Interesting to see what one sentence they pulled out from my 15 minute interview for the short broadcast! Of course I would have liked it if William Whewell’s name had made it in there (also “the philosophical breakfast club,” referred to only as a “group of scientists in the 19th century”) but at least Francis Bacon was name-checked! And it’s great to have a little historical segment sandwiched in between those on cutting-edge research in scientific fields. Thanks to Susanne Bard and her colleagues at Science Update Radio!

Three Upcoming Events in New York

I am happy to announce that I have three upcoming events in the greater New York City area.  On Thursday, April 19th at 4pm I will be speaking about the members of the philosophical breakfast club at Brookhaven National Laboratory on Long Island as part of their Women in Science lecture series.  That event is free and open to the public.  I’ll be posting information here as soon as Brookhaven gets the listing up on their website.

On Monday, April 30th I will be discussing the writing process in general, and how I came to write The Philosophical Breakfast Club, at a Writing Biography Workshop held at St. John’s University.  There will be copies of The Philosophical Breakfast Club for sale, and I will be signing books after the discussion (bring copies you already own if you like!). The event is from 12:15–1:40pm.  I’ve just been told that a larger room for the event has been found, so we are able to open this up to non-faculty members!  If anyone would like to be on the list for admission to that event, please contact me and I’ll arrange it.

Finally, on Thursday, May 3, I’ll be the speaker at a “Food for Thought” luncheon sponsored by the Cambridge in America alumni group.  Besides lunch, a talk about the book and a book signing, there will be time to mingle and chat informally.  It should be fun!  This event is open to alumni of Cambridge University and their guests.  I’ll post registration information here when the event is up on the CIA website.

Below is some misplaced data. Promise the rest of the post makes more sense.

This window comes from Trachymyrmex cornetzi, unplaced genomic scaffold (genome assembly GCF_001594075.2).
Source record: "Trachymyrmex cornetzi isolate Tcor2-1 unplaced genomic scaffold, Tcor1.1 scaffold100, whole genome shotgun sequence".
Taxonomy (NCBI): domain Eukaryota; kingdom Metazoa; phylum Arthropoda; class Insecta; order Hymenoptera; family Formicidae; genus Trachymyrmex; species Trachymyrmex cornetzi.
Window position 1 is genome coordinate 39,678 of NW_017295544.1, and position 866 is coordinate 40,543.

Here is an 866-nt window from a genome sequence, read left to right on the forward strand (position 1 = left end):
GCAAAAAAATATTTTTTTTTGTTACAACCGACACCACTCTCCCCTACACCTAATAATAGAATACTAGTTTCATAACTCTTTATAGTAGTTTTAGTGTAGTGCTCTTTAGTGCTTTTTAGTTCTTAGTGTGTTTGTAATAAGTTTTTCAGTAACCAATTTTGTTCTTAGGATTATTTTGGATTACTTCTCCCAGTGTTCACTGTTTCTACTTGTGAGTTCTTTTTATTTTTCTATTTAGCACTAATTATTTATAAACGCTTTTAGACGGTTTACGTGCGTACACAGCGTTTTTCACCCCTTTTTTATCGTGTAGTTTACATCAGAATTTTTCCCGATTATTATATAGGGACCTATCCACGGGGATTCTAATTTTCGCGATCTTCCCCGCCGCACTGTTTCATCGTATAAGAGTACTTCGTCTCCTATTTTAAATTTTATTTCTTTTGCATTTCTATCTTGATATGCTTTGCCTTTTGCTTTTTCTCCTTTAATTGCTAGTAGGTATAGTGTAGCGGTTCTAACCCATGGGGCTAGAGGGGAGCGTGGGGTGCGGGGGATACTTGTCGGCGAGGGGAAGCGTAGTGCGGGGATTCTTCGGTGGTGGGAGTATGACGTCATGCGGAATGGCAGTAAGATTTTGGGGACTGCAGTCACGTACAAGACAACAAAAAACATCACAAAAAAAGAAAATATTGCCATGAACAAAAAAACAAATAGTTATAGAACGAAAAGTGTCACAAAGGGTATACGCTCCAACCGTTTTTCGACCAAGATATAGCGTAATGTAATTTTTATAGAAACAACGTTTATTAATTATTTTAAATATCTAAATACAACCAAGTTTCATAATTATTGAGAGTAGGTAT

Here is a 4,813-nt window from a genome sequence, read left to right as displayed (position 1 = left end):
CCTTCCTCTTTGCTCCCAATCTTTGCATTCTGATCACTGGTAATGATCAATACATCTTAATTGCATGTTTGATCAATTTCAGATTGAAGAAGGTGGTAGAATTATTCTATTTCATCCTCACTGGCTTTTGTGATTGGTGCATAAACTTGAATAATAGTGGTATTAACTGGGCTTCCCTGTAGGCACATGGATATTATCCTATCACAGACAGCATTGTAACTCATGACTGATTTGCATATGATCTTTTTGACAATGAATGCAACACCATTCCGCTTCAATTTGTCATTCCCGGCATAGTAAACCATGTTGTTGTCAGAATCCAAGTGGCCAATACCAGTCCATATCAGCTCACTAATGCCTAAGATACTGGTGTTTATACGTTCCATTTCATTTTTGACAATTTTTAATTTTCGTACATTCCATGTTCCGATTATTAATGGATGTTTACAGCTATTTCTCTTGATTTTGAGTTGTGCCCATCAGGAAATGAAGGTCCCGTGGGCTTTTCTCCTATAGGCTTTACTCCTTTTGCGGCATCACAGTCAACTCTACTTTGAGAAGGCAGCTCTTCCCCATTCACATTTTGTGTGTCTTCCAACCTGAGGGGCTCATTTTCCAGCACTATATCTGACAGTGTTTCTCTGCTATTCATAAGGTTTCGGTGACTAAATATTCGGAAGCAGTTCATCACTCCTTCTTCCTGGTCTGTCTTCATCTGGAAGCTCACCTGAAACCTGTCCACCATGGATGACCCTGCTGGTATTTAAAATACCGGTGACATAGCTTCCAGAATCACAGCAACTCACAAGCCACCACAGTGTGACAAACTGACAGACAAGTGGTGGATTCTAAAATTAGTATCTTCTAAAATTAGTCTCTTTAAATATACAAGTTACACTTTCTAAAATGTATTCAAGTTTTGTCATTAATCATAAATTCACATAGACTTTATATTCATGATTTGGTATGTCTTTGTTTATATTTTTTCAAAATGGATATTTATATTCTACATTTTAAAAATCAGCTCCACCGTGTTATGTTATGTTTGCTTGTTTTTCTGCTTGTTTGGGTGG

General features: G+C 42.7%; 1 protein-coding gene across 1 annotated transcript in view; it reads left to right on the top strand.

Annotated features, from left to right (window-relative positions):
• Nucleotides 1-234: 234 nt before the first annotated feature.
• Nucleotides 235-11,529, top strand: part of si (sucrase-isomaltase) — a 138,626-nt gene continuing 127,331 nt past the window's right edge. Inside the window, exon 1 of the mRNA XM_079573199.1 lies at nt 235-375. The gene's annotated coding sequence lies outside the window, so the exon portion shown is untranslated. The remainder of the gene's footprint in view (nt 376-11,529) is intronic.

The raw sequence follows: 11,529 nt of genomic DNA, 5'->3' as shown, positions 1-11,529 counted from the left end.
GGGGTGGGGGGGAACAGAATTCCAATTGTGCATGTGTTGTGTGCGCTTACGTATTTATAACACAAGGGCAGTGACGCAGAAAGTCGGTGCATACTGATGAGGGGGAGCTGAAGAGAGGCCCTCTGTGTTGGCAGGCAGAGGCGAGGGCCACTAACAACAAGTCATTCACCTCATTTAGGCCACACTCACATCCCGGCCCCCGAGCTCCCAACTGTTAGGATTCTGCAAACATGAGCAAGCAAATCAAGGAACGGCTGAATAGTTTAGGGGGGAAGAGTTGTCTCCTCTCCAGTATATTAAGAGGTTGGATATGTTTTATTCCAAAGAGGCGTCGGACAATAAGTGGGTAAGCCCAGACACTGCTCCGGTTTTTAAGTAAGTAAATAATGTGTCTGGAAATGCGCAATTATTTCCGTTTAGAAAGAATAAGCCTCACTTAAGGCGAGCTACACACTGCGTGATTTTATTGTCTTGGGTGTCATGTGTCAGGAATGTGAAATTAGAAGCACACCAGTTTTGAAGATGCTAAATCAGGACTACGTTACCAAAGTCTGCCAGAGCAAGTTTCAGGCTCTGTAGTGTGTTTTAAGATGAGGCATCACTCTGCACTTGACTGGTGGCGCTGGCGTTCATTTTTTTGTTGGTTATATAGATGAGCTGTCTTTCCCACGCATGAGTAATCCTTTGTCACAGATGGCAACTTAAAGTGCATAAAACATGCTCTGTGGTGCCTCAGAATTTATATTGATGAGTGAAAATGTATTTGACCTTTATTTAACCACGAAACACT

And then I’ll be off to Boston for the event at the Arnold Arboretum of Harvard on the 9th, as previously announced.  It will be a busy spring!

I’m looking forward to all these opportunities to meet readers of The Philosophical Breakfast Club!

Lecture Tour in Vancouver

I’m just back from my trip to Vancouver, where I talked about The Philosophical Breakfast Club in front of two great audiences. On Thursday afternoon I lectured on “The Philosophical Breakfast Club and the Invention of the Scientist” at the University of British Columbia. The talk was sponsored by The UBC Nineteenth-Century Studies Association, the Department of History, and the Science and Technology Studies Graduate Program. It was a very interdisciplinary audience of philosophers, historians, literary scholars, and scientists. Lots of great questions during the Q & A!

The next morning I was interviewed by Susanne Bard for Science Update Radio of the American Association for the Advancement of Science. She asked me about the meaning and importance of science for the public good today, and how scientists in the 19th century promoted this idea under the influence of Francis Bacon. I’ll post a link here to the podcast when it is online.